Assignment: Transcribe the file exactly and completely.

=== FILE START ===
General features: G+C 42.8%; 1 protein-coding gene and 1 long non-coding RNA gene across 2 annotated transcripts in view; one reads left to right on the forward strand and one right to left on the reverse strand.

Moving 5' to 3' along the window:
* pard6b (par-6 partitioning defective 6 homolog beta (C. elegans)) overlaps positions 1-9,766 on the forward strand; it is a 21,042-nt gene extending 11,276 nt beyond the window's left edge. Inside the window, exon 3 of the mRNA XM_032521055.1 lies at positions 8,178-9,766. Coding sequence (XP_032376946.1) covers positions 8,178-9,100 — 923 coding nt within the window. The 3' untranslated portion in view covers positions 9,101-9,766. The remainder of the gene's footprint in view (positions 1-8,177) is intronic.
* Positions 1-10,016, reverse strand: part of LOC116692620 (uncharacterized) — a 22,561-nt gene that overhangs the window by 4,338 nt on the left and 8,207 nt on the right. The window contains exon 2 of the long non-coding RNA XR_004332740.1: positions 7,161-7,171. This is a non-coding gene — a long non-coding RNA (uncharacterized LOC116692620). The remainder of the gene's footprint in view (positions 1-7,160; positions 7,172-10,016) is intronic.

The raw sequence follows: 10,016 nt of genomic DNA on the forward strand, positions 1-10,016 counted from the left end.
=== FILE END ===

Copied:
General features: G+C 42.8%; 1 protein-coding gene and 1 long non-coding RNA gene across 2 annotated transcripts in view; one reads left to right on the forward strand and one right to left on the reverse strand.

Moving 5' to 3' along the window:
* pard6b (par-6 partitioning defective 6 homolog beta (C. elegans)) overlaps positions 1-9,766 on the forward strand; it is a 21,042-nt gene extending 11,276 nt beyond the window's left edge. Inside the window, exon 3 of the mRNA XM_032521055.1 lies at positions 8,178-9,766. Coding sequence (XP_032376946.1) covers positions 8,178-9,100 — 923 coding nt within the window. The 3' untranslated portion in view covers positions 9,101-9,766. The remainder of the gene's footprint in view (positions 1-8,177) is intronic.
* Positions 1-10,016, reverse strand: part of LOC116692620 (uncharacterized) — a 22,561-nt gene that overhangs the window by 4,338 nt on the left and 8,207 nt on the right. The window contains exon 2 of the long non-coding RNA XR_004332740.1: positions 7,161-7,171. This is a non-coding gene — a long non-coding RNA (uncharacterized LOC116692620). The remainder of the gene's footprint in view (positions 1-7,160; positions 7,172-10,016) is intronic.

The raw sequence follows: 10,016 nt of genomic DNA on the forward strand, positions 1-10,016 counted from the left end.